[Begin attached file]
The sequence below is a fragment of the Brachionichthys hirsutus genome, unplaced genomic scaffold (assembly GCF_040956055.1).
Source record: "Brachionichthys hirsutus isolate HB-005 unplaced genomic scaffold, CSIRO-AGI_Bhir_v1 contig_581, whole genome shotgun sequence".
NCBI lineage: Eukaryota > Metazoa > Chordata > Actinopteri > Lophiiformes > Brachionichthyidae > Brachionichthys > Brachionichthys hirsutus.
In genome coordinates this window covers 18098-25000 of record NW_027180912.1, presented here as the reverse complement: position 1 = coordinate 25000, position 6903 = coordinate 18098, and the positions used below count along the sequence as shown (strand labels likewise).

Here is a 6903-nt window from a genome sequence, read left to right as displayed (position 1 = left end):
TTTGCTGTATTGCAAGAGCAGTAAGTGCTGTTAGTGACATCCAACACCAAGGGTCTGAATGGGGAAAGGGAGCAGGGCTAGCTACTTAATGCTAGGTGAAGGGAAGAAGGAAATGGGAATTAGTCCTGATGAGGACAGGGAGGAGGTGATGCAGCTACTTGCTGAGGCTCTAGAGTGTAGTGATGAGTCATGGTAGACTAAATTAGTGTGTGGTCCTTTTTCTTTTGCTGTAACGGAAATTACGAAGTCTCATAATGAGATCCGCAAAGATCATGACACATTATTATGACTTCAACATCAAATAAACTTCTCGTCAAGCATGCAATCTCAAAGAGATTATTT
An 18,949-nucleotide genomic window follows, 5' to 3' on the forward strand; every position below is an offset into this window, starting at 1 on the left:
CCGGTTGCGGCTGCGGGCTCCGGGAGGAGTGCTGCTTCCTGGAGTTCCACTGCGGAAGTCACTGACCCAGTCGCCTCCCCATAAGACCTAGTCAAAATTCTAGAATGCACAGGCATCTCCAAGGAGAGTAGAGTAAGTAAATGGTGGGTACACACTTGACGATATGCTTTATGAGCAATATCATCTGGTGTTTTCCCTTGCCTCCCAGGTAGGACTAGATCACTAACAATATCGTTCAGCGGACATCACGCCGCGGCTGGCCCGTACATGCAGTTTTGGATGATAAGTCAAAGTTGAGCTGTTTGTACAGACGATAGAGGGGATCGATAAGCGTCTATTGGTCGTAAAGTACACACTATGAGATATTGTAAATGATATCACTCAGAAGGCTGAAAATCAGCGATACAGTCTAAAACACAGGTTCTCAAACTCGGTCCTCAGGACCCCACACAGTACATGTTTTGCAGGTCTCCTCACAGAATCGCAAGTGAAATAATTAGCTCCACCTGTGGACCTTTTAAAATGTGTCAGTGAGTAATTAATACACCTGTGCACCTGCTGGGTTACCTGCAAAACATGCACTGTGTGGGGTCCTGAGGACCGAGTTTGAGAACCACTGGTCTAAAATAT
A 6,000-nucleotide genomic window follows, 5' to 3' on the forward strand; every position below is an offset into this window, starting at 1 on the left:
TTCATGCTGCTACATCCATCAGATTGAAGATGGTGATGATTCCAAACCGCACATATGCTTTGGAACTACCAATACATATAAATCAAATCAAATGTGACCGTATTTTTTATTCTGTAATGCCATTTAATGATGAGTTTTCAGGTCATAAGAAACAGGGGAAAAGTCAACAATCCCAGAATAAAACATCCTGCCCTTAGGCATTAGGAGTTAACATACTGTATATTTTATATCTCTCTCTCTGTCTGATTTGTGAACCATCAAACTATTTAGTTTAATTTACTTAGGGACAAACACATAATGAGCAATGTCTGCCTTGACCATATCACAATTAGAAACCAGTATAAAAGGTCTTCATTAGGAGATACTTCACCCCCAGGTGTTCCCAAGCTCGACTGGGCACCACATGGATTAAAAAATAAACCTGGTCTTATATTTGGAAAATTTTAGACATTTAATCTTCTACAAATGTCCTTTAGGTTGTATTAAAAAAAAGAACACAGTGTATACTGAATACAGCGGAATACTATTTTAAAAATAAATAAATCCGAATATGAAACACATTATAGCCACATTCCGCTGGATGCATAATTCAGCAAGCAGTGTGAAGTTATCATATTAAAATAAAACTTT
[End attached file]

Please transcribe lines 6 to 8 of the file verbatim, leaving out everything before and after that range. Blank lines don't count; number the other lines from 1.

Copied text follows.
TTTGCTGTATTGCAAGAGCAGTAAGTGCTGTTAGTGACATCCAACACCAAGGGTCTGAATGGGGAAAGGGAGCAGGGCTAGCTACTTAATGCTAGGTGAAGGGAAGAAGGAAATGGGAATTAGTCCTGATGAGGACAGGGAGGAGGTGATGCAGCTACTTGCTGAGGCTCTAGAGTGTAGTGATGAGTCATGGTAGACTAAATTAGTGTGTGGTCCTTTTTCTTTTGCTGTAACGGAAATTACGAAGTCTCATAATGAGATCCGCAAAGATCATGACACATTATTATGACTTCAACATCAAATAAACTTCTCGTCAAGCATGCAATCTCAAAGAGATTATTT
An 18,949-nucleotide genomic window follows, 5' to 3' on the forward strand; every position below is an offset into this window, starting at 1 on the left:
CCGGTTGCGGCTGCGGGCTCCGGGAGGAGTGCTGCTTCCTGGAGTTCCACTGCGGAAGTCACTGACCCAGTCGCCTCCCCATAAGACCTAGTCAAAATTCTAGAATGCACAGGCATCTCCAAGGAGAGTAGAGTAAGTAAATGGTGGGTACACACTTGACGATATGCTTTATGAGCAATATCATCTGGTGTTTTCCCTTGCCTCCCAGGTAGGACTAGATCACTAACAATATCGTTCAGCGGACATCACGCCGCGGCTGGCCCGTACATGCAGTTTTGGATGATAAGTCAAAGTTGAGCTGTTTGTACAGACGATAGAGGGGATCGATAAGCGTCTATTGGTCGTAAAGTACACACTATGAGATATTGTAAATGATATCACTCAGAAGGCTGAAAATCAGCGATACAGTCTAAAACACAGGTTCTCAAACTCGGTCCTCAGGACCCCACACAGTACATGTTTTGCAGGTCTCCTCACAGAATCGCAAGTGAAATAATTAGCTCCACCTGTGGACCTTTTAAAATGTGTCAGTGAGTAATTAATACACCTGTGCACCTGCTGGGTTACCTGCAAAACATGCACTGTGTGGGGTCCTGAGGACCGAGTTTGAGAACCACTGGTCTAAAATAT